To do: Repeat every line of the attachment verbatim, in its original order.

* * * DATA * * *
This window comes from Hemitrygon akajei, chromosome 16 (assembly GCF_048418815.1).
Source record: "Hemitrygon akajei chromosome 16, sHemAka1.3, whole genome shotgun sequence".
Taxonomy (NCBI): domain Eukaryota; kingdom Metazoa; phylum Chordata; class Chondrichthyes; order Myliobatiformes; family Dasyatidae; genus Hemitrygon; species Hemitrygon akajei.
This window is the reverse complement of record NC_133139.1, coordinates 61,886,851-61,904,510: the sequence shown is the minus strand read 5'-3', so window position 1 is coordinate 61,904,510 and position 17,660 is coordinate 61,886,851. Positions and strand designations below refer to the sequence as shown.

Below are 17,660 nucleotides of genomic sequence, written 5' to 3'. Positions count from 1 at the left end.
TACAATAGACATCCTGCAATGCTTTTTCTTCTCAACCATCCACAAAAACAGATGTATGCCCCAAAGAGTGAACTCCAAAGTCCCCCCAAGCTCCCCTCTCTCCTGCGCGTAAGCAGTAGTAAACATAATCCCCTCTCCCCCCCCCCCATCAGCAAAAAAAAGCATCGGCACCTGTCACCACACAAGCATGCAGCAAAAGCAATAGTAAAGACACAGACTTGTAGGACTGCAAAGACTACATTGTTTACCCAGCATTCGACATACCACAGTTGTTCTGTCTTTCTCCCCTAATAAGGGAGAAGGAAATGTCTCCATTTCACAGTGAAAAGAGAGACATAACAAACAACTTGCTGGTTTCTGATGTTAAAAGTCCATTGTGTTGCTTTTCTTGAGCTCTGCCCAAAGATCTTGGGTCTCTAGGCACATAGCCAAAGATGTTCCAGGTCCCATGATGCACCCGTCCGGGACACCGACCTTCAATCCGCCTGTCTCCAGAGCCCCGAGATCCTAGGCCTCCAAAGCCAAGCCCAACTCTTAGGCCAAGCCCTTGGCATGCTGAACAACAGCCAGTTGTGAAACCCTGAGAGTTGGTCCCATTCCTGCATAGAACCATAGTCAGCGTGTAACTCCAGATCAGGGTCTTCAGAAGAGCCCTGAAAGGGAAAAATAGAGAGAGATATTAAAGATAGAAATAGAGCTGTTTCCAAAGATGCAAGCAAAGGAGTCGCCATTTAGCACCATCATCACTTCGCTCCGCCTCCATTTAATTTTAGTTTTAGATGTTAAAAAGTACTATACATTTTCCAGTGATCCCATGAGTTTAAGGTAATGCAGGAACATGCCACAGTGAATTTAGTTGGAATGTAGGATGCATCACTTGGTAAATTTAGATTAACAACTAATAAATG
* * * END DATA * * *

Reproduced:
This window comes from Hemitrygon akajei, chromosome 16 (assembly GCF_048418815.1).
Source record: "Hemitrygon akajei chromosome 16, sHemAka1.3, whole genome shotgun sequence".
Taxonomy (NCBI): domain Eukaryota; kingdom Metazoa; phylum Chordata; class Chondrichthyes; order Myliobatiformes; family Dasyatidae; genus Hemitrygon; species Hemitrygon akajei.
This window is the reverse complement of record NC_133139.1, coordinates 61,886,851-61,904,510: the sequence shown is the minus strand read 5'-3', so window position 1 is coordinate 61,904,510 and position 17,660 is coordinate 61,886,851. Positions and strand designations below refer to the sequence as shown.

Below are 17,660 nucleotides of genomic sequence, written 5' to 3'. Positions count from 1 at the left end.
TACAATAGACATCCTGCAATGCTTTTTCTTCTCAACCATCCACAAAAACAGATGTATGCCCCAAAGAGTGAACTCCAAAGTCCCCCCAAGCTCCCCTCTCTCCTGCGCGTAAGCAGTAGTAAACATAATCCCCTCTCCCCCCCCCCCATCAGCAAAAAAAAGCATCGGCACCTGTCACCACACAAGCATGCAGCAAAAGCAATAGTAAAGACACAGACTTGTAGGACTGCAAAGACTACATTGTTTACCCAGCATTCGACATACCACAGTTGTTCTGTCTTTCTCCCCTAATAAGGGAGAAGGAAATGTCTCCATTTCACAGTGAAAAGAGAGACATAACAAACAACTTGCTGGTTTCTGATGTTAAAAGTCCATTGTGTTGCTTTTCTTGAGCTCTGCCCAAAGATCTTGGGTCTCTAGGCACATAGCCAAAGATGTTCCAGGTCCCATGATGCACCCGTCCGGGACACCGACCTTCAATCCGCCTGTCTCCAGAGCCCCGAGATCCTAGGCCTCCAAAGCCAAGCCCAACTCTTAGGCCAAGCCCTTGGCATGCTGAACAACAGCCAGTTGTGAAACCCTGAGAGTTGGTCCCATTCCTGCATAGAACCATAGTCAGCGTGTAACTCCAGATCAGGGTCTTCAGAAGAGCCCTGAAAGGGAAAAATAGAGAGAGATATTAAAGATAGAAATAGAGCTGTTTCCAAAGATGCAAGCAAAGGAGTCGCCATTTAGCACCATCATCACTTCGCTCCGCCTCCATTTAATTTTAGTTTTAGATGTTAAAAAGTACTATACATTTTCCAGTGATCCCATGAGTTTAAGGTAATGCAGGAACATGCCACAGTGAATTTAGTTGGAATGTAGGATGCATCACTTGGTAAATTTAGATTAACAACTAATAAATG